The 2018 Year of Cryptocurrency Challenge – Week 20

Happy 20th week of 2018! At the beginning of the year, I wrote an article outlining a New Year’s resolution that I thought could help boost cryptocurrency adoption and awareness in 2018, as long as enough people were doing it. Last week was the nineteenth installment of my challenge. It’s been a slower week than usual, unfortunately, but let’s dive into it anyway.


I didn’t end up going out too much this past week, so my in-person conversations involving cryptocurrency were a bit limited compared to other weeks. However, I still had a few good ones online.

  1. A friend of mine with whom I play a few games online (mainly PUBG) used to be into cryptocurrencies, and began looking into it again. He’s an aspiring streamer, and I suggested to him that he offer multiple ways for his viewers to subscribe and tip him as he plays, but specifically a varied spread of cryptocurrency options. He seemed really into the idea and said he’d consider it. I think it would work well for him, and other streamers in general, to accept crypto since it really opens up the number of people who can tip you. Instead of requiring viewers to purchase your country’s currency or only dealing in fiat like USD, a streamer could just accept crypto – something that many people can purchase and transact regardless of where they live.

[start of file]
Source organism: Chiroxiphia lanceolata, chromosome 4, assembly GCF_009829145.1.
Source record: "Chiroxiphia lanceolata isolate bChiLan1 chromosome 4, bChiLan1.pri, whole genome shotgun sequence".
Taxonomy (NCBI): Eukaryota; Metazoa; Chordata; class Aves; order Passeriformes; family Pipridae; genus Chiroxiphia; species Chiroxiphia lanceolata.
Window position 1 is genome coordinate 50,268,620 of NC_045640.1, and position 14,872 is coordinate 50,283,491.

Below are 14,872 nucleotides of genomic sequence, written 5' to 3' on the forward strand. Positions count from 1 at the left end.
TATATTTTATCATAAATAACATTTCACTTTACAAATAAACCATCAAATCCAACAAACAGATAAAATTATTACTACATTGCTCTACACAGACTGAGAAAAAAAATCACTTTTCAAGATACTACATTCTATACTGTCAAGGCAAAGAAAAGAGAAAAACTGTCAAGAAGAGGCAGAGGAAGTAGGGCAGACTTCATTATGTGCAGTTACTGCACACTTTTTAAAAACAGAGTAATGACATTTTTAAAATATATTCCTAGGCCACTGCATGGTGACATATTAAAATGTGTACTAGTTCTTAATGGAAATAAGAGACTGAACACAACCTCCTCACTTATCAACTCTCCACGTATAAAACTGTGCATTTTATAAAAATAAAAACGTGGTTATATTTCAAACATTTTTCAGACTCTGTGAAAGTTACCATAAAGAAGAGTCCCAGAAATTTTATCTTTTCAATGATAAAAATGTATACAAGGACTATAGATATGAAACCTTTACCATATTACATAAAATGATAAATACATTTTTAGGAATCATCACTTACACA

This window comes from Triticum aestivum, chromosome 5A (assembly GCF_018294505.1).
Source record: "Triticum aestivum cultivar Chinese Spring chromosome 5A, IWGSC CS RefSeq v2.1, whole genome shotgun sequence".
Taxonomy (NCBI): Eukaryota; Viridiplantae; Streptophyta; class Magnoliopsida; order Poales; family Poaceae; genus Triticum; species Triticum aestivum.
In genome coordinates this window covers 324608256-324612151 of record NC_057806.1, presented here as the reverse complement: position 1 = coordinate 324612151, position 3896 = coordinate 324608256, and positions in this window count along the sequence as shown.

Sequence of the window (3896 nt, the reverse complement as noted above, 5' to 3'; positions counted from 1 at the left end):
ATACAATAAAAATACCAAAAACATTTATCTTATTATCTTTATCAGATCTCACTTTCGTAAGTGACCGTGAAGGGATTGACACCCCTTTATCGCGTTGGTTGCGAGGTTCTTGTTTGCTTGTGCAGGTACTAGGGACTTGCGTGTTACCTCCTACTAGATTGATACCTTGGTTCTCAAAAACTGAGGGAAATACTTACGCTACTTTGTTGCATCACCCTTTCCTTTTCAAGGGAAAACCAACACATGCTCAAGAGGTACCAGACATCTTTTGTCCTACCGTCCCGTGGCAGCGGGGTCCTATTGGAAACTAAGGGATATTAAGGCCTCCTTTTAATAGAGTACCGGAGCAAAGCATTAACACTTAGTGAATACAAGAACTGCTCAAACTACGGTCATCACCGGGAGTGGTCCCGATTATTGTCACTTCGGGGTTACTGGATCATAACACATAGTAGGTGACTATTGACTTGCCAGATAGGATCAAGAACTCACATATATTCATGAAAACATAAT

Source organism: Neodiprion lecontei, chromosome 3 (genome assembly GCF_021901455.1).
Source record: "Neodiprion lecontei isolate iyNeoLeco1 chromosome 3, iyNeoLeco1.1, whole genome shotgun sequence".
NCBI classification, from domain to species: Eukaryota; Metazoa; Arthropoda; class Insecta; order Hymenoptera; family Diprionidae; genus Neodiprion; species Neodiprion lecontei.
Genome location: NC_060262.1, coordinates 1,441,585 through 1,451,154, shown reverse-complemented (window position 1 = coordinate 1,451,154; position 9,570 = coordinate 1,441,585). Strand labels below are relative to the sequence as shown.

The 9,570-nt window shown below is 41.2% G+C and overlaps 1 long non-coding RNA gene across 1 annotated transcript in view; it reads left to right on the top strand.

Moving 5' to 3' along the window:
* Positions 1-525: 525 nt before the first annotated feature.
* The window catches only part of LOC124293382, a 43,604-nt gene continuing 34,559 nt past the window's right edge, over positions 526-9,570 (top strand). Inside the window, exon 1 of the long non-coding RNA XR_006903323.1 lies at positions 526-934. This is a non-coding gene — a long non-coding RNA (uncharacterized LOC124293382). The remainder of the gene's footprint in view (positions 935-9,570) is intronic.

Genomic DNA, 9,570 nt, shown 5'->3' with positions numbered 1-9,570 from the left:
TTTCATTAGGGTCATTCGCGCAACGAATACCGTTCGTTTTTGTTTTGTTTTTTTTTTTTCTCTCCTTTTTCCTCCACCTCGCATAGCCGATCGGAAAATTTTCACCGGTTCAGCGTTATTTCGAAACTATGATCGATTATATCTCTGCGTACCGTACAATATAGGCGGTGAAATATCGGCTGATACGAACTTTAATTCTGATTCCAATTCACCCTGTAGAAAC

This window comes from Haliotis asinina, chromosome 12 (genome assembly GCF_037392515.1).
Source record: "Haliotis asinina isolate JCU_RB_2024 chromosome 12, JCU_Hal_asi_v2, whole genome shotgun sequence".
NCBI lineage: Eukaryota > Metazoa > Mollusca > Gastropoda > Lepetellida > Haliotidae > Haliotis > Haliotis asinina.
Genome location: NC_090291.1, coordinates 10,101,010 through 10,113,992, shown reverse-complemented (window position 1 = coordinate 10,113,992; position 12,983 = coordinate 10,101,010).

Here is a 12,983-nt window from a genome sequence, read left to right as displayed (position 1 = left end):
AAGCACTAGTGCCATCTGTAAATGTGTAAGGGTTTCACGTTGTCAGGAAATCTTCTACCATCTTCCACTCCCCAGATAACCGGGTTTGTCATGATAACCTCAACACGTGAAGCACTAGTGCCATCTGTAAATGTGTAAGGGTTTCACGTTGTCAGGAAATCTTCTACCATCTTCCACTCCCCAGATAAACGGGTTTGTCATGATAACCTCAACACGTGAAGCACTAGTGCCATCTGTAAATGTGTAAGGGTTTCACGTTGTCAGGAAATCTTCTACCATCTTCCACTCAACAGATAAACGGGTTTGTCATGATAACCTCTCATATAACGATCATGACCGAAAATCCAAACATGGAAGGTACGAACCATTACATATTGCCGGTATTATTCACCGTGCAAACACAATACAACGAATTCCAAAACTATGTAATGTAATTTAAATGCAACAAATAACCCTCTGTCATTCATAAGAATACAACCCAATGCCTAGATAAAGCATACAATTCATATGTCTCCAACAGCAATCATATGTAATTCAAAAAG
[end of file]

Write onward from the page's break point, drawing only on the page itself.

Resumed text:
2. Every now and then, there are conversations about crypto on non-crypto subreddits. These are excellent opportunities to educate new individuals and dispel a lot of the FUD going around about cryptocurrencies in general. I had a few of those this week, and only made a few comments, but generally they were well received. Sometimes it can be hard to know exactly where to start in these sorts of conversations, since you don’t want to assume ignorance or knowledge – because either can be uninviting.


I think the coolest thing I learned this week was that I may be able to use my Raspberry Pi to either run a full node or start staking some PoS cryptocurrency. This is something I always kind of figured, but was pleased to start looking at the actual implementation and how exactly I will start going about it.

From what I can gather, it doesn’t appear all that difficult, and I may even write an article to explain to our readership how they can set their own up as well. I say this because I see some entire business models centered around taking a $35 computer (Raspberry Pi), putting it in a $5 case, configuring some software, then charging $180 for it. For something that can be DIY, I find that a bit too much to pay.


I won’t lie: I didn’t get the change to give my coins this week or use them in any way. To atone for this, I’ll probably share some Doge with a friend in the form of a paper wallet I found when cleaning out a desk.


Are you also doing this challenge? How is it going for you? Let us know in the comments or on Twitter!